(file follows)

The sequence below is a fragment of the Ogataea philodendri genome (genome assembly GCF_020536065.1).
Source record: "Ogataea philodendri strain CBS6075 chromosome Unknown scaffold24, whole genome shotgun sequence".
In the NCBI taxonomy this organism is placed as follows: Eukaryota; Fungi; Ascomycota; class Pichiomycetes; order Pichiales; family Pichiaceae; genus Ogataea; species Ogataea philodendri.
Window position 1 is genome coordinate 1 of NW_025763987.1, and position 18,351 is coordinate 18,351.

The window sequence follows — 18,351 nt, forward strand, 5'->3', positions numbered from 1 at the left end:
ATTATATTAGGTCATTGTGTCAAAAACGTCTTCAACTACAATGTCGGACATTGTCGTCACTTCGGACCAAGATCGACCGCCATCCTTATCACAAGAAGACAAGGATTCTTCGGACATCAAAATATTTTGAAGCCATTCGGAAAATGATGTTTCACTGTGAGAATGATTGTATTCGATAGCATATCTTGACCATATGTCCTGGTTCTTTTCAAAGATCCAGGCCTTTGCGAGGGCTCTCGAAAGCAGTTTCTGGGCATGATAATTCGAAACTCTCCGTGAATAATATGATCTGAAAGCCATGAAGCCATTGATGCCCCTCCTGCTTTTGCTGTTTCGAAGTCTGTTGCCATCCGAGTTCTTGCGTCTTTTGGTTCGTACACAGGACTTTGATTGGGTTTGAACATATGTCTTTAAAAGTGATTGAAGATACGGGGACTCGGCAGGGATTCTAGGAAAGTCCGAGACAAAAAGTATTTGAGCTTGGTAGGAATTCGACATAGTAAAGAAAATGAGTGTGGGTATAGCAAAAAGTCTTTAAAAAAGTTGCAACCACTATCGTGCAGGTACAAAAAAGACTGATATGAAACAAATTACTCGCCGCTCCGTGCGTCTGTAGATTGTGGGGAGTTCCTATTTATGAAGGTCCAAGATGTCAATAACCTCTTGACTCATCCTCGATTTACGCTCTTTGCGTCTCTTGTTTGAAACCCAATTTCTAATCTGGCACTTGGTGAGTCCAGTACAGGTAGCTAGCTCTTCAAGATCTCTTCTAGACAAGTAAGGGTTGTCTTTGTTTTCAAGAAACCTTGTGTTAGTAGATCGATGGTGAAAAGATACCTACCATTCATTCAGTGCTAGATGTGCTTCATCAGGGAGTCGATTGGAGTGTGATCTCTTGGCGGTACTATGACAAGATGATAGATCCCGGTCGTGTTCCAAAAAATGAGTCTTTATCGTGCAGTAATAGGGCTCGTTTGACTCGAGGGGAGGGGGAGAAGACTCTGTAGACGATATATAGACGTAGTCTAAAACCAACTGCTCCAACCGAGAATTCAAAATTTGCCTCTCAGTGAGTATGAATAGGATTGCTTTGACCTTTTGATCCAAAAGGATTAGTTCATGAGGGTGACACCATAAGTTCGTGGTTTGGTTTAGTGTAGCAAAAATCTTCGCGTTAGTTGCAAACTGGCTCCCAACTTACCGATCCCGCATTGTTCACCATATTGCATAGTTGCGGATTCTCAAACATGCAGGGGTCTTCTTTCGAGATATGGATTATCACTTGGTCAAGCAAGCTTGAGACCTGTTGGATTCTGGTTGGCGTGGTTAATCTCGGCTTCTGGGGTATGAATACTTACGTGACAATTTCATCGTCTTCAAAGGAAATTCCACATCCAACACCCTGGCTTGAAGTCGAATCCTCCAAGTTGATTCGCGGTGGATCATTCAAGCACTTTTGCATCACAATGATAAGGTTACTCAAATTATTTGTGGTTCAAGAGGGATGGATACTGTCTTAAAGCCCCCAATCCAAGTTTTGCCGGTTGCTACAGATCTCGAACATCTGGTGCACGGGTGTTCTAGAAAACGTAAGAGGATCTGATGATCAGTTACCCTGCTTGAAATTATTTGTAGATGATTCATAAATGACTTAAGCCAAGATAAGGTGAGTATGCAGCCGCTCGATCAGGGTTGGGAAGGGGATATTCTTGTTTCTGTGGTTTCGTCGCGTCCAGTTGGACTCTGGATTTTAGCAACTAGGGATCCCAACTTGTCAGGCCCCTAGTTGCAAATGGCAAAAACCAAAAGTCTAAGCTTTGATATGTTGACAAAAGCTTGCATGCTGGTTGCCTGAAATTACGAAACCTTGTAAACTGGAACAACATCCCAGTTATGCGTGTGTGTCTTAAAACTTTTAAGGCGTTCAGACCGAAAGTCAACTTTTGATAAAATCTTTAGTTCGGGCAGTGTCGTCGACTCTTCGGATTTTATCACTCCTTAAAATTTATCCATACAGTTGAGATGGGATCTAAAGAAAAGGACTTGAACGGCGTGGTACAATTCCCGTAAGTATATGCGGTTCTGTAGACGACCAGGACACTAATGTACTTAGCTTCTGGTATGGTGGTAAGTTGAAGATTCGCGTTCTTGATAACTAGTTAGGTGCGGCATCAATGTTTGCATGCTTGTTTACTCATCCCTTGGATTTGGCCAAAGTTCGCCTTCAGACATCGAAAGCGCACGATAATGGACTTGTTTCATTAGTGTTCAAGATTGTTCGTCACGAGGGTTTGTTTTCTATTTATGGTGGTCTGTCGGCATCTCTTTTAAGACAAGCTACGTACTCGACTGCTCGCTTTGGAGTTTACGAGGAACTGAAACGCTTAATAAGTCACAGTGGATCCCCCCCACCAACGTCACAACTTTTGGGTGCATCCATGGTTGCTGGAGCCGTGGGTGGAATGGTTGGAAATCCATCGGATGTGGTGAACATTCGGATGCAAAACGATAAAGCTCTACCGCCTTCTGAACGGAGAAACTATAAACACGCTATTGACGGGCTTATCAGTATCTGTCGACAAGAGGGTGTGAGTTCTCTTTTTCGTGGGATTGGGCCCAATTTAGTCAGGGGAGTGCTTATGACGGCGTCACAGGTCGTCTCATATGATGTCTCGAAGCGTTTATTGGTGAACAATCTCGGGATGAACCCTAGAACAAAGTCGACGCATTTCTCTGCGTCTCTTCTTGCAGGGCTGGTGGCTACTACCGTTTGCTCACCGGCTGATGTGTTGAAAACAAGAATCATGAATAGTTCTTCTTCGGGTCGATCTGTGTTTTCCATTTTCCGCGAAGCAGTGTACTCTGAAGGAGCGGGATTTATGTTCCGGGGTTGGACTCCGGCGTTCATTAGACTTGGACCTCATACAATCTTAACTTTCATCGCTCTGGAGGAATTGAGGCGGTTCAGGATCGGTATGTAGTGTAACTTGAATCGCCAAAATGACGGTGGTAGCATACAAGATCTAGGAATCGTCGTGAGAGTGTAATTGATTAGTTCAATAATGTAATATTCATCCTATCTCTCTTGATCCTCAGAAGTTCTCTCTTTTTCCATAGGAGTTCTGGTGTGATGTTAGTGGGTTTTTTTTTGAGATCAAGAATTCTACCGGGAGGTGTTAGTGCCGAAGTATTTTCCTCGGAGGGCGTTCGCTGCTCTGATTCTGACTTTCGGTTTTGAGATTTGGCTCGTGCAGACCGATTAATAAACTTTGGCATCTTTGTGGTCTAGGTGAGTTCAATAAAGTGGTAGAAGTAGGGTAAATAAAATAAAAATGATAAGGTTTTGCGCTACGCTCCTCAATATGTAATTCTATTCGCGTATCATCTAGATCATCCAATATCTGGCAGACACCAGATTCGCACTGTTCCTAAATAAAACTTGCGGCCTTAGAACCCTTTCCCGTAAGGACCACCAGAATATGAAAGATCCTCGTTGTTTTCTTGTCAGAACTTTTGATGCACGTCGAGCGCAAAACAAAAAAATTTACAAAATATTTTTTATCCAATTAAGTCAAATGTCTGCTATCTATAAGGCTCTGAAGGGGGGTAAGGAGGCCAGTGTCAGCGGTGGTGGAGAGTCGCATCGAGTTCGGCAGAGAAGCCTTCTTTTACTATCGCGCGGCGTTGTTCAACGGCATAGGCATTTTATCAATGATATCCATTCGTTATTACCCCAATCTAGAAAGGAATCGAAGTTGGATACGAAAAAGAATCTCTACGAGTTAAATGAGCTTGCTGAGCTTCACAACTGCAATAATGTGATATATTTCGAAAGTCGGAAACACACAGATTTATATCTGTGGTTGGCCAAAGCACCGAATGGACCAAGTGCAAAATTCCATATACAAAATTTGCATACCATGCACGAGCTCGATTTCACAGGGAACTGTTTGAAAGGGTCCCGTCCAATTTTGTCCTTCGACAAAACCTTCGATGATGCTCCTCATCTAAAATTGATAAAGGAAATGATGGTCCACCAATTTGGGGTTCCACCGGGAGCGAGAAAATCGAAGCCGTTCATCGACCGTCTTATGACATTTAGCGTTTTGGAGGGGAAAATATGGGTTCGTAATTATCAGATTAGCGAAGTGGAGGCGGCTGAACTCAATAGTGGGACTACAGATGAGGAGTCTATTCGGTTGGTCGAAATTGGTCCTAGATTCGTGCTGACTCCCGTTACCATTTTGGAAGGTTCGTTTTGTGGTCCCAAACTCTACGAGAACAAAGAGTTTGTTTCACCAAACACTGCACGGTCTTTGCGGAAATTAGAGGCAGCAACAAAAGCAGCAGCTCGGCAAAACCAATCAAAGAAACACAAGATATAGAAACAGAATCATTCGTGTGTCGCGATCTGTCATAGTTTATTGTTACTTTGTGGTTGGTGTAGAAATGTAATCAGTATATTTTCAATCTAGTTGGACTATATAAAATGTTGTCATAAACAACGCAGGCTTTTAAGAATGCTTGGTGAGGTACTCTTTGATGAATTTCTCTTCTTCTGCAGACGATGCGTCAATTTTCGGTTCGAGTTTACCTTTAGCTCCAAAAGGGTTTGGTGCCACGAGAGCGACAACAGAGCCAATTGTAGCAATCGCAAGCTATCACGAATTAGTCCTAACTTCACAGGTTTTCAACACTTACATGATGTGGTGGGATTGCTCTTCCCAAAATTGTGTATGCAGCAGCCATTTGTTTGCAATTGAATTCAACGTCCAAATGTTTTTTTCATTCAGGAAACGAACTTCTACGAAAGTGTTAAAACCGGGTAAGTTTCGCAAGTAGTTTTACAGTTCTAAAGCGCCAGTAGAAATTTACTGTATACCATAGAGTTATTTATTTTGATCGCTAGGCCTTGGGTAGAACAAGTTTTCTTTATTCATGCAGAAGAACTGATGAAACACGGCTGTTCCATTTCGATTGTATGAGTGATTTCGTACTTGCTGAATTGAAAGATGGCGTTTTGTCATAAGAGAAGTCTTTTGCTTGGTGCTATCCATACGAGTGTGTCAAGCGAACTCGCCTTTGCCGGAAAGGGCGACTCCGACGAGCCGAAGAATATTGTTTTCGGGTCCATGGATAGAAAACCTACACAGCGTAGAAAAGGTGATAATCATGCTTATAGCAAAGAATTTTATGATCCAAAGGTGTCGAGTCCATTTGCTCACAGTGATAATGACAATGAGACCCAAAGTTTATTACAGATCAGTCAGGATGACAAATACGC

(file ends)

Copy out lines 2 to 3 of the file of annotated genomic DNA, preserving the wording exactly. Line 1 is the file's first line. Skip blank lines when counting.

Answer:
Source record: "Ogataea philodendri strain CBS6075 chromosome Unknown scaffold24, whole genome shotgun sequence".
In the NCBI taxonomy this organism is placed as follows: Eukaryota; Fungi; Ascomycota; class Pichiomycetes; order Pichiales; family Pichiaceae; genus Ogataea; species Ogataea philodendri.